Part 2 - Engwer, Augustine on Authority
Well, “Part 1” of this series was a total waste of time and disastrous for Mr. Engwer. Let’s move on to “Part 2” - and the page which takes us to this part says it is (Part 2), but within the document it says “Part 4” so we’re obviously being bounced about within another response which is somewhat disjointed.
Some of what Augustine defined as catholic tradition is inconsistent with the tradition of Roman Catholicism. For example, he claims that the necessity of baptism for infant salvation is part of the Christian faith (On The Soul And Its Origin, 2:17). In contrast, Catholicism encourages people to "entrust them [unbaptized children] to the mercy of God, as she does in her funeral rites for them" and "hope that there is a way of salvation for children who have died without Baptism" (Catechism Of The Catholic Church, 1261).
Finally! Some primary source material to look at! I have added links to the sources above, in case the reader would like to look at context. Let us first state that even today a faithful Catholic could argue as St. Augustine did for infant baptism, CCC 1261 merely states that we can only entrust their souls to the mercy of God. It’s still God’s choice, salvation, damnation or the speculative “Limbo.”
Now while clearly Mr. Engwer is trying to dig up inconsistencies (which he has yet to do), one has to question his support of St. Augustine - since, as I understand it, his denomination does not believe in infant baptism at all.
Augustine approvingly quotes Ambrose's comments to the effect that Jesus is the only immaculately conceived human, and he writes that Ambrose's view is consistent with "the catholic faith" (On The Grace Of Christ, And On Original Sin, 2:47-48). In contrast, Catholicism claims that Mary's immaculate conception is part of the faith always held by the church. Catholics often claim to agree with Augustine's principles of church authority, yet they reject some of the conclusions he arrived at through the application of those principles.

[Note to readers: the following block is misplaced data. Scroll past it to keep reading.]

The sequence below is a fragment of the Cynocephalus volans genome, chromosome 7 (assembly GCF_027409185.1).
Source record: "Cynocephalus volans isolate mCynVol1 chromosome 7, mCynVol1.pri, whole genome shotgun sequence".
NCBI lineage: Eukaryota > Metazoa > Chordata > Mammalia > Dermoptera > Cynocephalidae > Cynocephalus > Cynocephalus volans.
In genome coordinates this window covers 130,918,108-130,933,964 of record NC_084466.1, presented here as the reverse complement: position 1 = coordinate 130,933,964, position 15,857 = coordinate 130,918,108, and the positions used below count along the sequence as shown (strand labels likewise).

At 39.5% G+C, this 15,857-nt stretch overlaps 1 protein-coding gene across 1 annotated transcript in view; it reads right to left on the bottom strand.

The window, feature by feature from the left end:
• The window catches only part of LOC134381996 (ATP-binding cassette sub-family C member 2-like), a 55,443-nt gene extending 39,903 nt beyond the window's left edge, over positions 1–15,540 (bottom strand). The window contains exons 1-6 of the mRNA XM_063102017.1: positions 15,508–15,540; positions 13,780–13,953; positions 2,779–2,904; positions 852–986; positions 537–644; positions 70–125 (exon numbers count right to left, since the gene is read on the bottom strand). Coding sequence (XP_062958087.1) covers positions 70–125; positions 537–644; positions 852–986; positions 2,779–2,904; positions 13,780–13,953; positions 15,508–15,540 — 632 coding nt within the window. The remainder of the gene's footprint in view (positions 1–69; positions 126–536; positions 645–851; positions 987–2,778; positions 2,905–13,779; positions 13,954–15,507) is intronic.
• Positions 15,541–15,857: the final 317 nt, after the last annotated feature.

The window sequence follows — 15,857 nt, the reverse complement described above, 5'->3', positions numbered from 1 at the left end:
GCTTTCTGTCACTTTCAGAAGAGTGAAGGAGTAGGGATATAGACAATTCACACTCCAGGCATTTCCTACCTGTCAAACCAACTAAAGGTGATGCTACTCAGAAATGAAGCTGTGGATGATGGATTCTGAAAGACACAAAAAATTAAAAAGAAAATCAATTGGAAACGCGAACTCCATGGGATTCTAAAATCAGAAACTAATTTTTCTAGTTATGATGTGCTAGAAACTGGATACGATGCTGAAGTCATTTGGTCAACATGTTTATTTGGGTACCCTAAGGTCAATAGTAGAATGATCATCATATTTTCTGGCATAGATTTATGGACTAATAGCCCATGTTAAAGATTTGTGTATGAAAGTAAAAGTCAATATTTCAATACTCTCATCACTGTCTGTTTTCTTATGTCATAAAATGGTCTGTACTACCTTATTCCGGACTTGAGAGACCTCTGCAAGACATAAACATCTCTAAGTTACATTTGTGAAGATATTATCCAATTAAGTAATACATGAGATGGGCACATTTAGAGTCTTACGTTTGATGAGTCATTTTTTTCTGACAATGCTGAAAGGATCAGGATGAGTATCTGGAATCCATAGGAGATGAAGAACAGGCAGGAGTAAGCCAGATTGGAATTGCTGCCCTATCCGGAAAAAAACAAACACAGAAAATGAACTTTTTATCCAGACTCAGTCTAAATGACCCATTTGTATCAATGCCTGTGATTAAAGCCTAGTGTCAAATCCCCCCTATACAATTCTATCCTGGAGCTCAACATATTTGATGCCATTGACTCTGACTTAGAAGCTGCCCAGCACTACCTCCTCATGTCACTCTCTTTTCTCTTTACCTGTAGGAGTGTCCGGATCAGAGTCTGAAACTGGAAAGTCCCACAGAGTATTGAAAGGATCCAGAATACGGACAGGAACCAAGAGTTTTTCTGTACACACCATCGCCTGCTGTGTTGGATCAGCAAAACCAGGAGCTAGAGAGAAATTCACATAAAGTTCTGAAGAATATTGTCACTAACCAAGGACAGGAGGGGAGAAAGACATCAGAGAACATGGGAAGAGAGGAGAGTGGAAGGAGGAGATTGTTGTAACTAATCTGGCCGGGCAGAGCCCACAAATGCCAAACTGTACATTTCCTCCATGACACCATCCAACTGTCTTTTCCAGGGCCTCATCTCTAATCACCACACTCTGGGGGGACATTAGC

Again, the link above is added by me. The actual quote is:
It was no cohabitation with a husband which opened the secrets of the Virgin's womb; rather was it the Holy Ghost which infused immaculate seed into her unviolated womb. For the Lord Jesus alone of those who are born of woman is holy, inasmuch as He experienced not the contact of earthly corruption, by reason of the novelty of His immaculate birth; nay, He repelled it by His heavenly majesty.And the definition of the Immaculate Conception of the Blessed Virgin is:
We declare, pronounce, and define that the doctrine which holds that the most Blessed Virgin Mary, in the first instance of her conception, by a singular grace and privilege granted by Almighty God, in view of the merits of Jesus Christ, the Savior of the human race, was preserved free from all stain of original sin, is a doctrine revealed by God and therefore to be believed firmly and constantly by all the faithful.Note, the definition does not say the Blessed Virgin was wholly freed from Original Sin, but was preserved from the STAIN of Original Sin. Jesus indeed was the only one who was born of a woman who was completely preserved from all sin.
As the Catholic patristic scholar Robert Eno noted in his comments I quoted in my last post, Augustine contradicted Catholicism by placing the authority of ecumenical councils above that of Roman bishops.
Mr. Engwer asserted this, but he didn’t document where St. Augustine actually said what Eno states. So again we’re left with unsubstantiated claims which are nothing more than invalid assertions and I’m not going to do Engwer’s homework for him. If this is a valid citation, let him come up with valid and verifiable sources.
Yet, Dave Armstrong writes: